In 2020, POV asked the Advocate filmmakers what's happened since the cameras stopped rolling.
What further developments have happened in the case of the young Palestinian boy, Ahmad, who was on trial for a stabbing attack in East Jerusalem?
Ahmad, now 18 years old, has served about half his sentence (which Lea succeeded to reduce to 9.5 years in the high court appeal). While the Israeli authorities do not allow "security" prisoners access to formal education, there is an informal pedagogical system run by the prisoners themselves and Ahmad has been able to advance his high school studies. Ahmad is one of some 700 Palestinian minors detained and/or imprisoned by Israel every year.
How has COVID-19 and recent global cultural shifts affected the perception, if at all, of the occupation and the current fight for justice in Israel?
The novel coronavirus pandemic has highlighted structural inequities the world over — including those between the Occupied Palestinian Territories (OPT) and Israel. While the Palestinian Authority has handled the spread of infection with relative success, the Israeli occupation authorities have tried to hamper those efforts by demolishing field hospitals and testing sites set up by the Palestinian Ministry of Health. Similarly, under the guise of novel coronavirus regulations, prisoners rights have eroded, with no prison visits, and few defendants being allowed to physically attend their own trials.
What has the response been to the film in Israel and Palestine?
The response to the film in Israel/Palestine has been overwhelmingly positive. While we did face some attempts to censor us and impose sanctions on organizations that supported the production and/or distribution of the film, those attempts largely failed and Advocate garnered more enthusiasm and more exposure, instead. In addition to winning "Best Israeli Film" at DocAviv (Israel's leading documentary film festival), Advocate also won Best Feature at the Israel Documentary Awards. Upon being shortlisted for the Oscars, We received various invitations for screenings in the West Bank and Gaza by both Palestinian Authority and civil society groups. These plans had to be postponed due to the coronavirus outbreak. Accordingly, the film received positive reviews in both the Hebrew and Arabic press.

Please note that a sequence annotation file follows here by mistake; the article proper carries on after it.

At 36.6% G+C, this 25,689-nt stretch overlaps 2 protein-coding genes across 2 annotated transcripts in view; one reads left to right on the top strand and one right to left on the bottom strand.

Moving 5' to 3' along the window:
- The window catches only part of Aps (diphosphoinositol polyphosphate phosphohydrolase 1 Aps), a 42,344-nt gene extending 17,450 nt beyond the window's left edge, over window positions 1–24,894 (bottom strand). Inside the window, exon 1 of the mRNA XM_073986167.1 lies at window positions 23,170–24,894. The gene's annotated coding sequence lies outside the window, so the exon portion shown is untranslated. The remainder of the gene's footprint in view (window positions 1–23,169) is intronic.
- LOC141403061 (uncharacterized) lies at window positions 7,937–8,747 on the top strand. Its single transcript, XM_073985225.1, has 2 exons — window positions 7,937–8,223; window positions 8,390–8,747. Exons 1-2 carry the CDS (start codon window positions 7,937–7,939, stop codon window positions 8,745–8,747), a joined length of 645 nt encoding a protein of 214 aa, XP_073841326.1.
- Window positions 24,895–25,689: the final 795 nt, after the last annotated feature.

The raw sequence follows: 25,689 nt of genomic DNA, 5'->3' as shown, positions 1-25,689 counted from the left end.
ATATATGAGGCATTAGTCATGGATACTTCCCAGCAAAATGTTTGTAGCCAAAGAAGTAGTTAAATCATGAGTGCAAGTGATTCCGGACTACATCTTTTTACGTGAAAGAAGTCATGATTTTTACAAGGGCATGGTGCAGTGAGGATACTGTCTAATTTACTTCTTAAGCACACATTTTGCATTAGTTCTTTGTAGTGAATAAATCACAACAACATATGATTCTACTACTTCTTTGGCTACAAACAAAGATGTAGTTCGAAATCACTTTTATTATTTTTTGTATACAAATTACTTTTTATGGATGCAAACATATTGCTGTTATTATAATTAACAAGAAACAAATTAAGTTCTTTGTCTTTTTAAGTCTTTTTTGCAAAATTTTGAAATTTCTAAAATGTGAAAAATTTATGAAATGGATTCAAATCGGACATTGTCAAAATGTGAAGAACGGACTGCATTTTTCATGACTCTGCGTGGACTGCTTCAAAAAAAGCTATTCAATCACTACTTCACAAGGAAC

Lea Tsemel was a well-known if not controversial figure in Israel before "Advocate", how has her profile changed, if at all, a result of the film and the exposure from it?
Thanks to the film, a whole new generation of Israelis know about Lea and her personal, political and professional trajectory. Recently, in the anti-government protests calling for an Prime Minister Netanyahu to resign, Lea has represented a whole new generation of activists — detainees from the weekly demonstrations — many of whom recognize her from the film. For some, it's like seeing a mythical figure (small-statured in real life) appear toward dawn after spending the night in handcuffs. The least initiated among them have asked her naively: "You defend Jews too?!"
In the wake of the film's release, Lea, like the film itself and us its makers, has faced antagonism including calls to de-bar her or strip her of privileges (such as her role as chair of the military courts committee) at best, as well as calls to prosecute her for the opinions she expresses at worst. Well, that's the polite version of worst. However, like in the ending of the film Monsters, Inc. we too discovered that the power of laughter (read: solidarity, empathy) is tenfold that of screams (read: censorship, aggression). Overall, we'd have to say that Lea Tsemel is publicly appreciated more than ever. As one salesman in the Jerusalem produce market shouted out to her on the eve of the Academy Awards: "Lea, you're my Oscar!"
Where can viewers find further information regarding Israel, Palestine and the Israeli-Palestinian conflict?
There are many resources for digging deeper. A select sampling of NGOS and media outlets includes: